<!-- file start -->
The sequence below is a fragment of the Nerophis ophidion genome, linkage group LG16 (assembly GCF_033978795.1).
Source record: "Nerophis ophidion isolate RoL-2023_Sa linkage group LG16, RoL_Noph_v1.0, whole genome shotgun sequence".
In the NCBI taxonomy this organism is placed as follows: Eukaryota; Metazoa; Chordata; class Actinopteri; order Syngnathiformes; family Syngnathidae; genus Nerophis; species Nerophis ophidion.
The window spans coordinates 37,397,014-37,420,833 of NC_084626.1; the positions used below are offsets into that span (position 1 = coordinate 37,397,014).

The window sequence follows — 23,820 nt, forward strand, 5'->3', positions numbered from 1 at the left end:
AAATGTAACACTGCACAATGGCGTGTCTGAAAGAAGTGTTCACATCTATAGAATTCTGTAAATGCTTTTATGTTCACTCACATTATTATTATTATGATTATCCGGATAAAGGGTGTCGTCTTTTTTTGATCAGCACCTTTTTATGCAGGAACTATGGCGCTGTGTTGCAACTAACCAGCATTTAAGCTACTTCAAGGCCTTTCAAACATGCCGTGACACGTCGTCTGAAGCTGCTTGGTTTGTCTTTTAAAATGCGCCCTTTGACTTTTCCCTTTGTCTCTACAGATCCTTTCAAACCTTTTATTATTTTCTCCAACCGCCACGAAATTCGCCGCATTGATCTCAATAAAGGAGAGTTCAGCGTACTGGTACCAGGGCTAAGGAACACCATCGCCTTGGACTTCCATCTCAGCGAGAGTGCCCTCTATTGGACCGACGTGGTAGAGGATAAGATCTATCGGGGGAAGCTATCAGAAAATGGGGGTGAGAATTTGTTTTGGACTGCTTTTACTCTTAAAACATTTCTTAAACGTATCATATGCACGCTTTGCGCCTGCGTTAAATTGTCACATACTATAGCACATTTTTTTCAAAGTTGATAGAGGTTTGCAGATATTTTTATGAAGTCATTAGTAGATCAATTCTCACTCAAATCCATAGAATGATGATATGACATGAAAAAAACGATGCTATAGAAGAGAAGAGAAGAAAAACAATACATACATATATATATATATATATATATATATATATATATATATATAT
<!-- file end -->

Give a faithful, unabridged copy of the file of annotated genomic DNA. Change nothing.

The sequence below is a fragment of the Nerophis ophidion genome, linkage group LG16 (assembly GCF_033978795.1).
Source record: "Nerophis ophidion isolate RoL-2023_Sa linkage group LG16, RoL_Noph_v1.0, whole genome shotgun sequence".
In the NCBI taxonomy this organism is placed as follows: Eukaryota; Metazoa; Chordata; class Actinopteri; order Syngnathiformes; family Syngnathidae; genus Nerophis; species Nerophis ophidion.
The window spans coordinates 37,397,014-37,420,833 of NC_084626.1; the positions used below are offsets into that span (position 1 = coordinate 37,397,014).

The window sequence follows — 23,820 nt, forward strand, 5'->3', positions numbered from 1 at the left end:
AAATGTAACACTGCACAATGGCGTGTCTGAAAGAAGTGTTCACATCTATAGAATTCTGTAAATGCTTTTATGTTCACTCACATTATTATTATTATGATTATCCGGATAAAGGGTGTCGTCTTTTTTTGATCAGCACCTTTTTATGCAGGAACTATGGCGCTGTGTTGCAACTAACCAGCATTTAAGCTACTTCAAGGCCTTTCAAACATGCCGTGACACGTCGTCTGAAGCTGCTTGGTTTGTCTTTTAAAATGCGCCCTTTGACTTTTCCCTTTGTCTCTACAGATCCTTTCAAACCTTTTATTATTTTCTCCAACCGCCACGAAATTCGCCGCATTGATCTCAATAAAGGAGAGTTCAGCGTACTGGTACCAGGGCTAAGGAACACCATCGCCTTGGACTTCCATCTCAGCGAGAGTGCCCTCTATTGGACCGACGTGGTAGAGGATAAGATCTATCGGGGGAAGCTATCAGAAAATGGGGGTGAGAATTTGTTTTGGACTGCTTTTACTCTTAAAACATTTCTTAAACGTATCATATGCACGCTTTGCGCCTGCGTTAAATTGTCACATACTATAGCACATTTTTTTCAAAGTTGATAGAGGTTTGCAGATATTTTTATGAAGTCATTAGTAGATCAATTCTCACTCAAATCCATAGAATGATGATATGACATGAAAAAAACGATGCTATAGAAGAGAAGAGAAGAAAAACAATACATACATATATATATATATATATATATATATATATATATATATATAT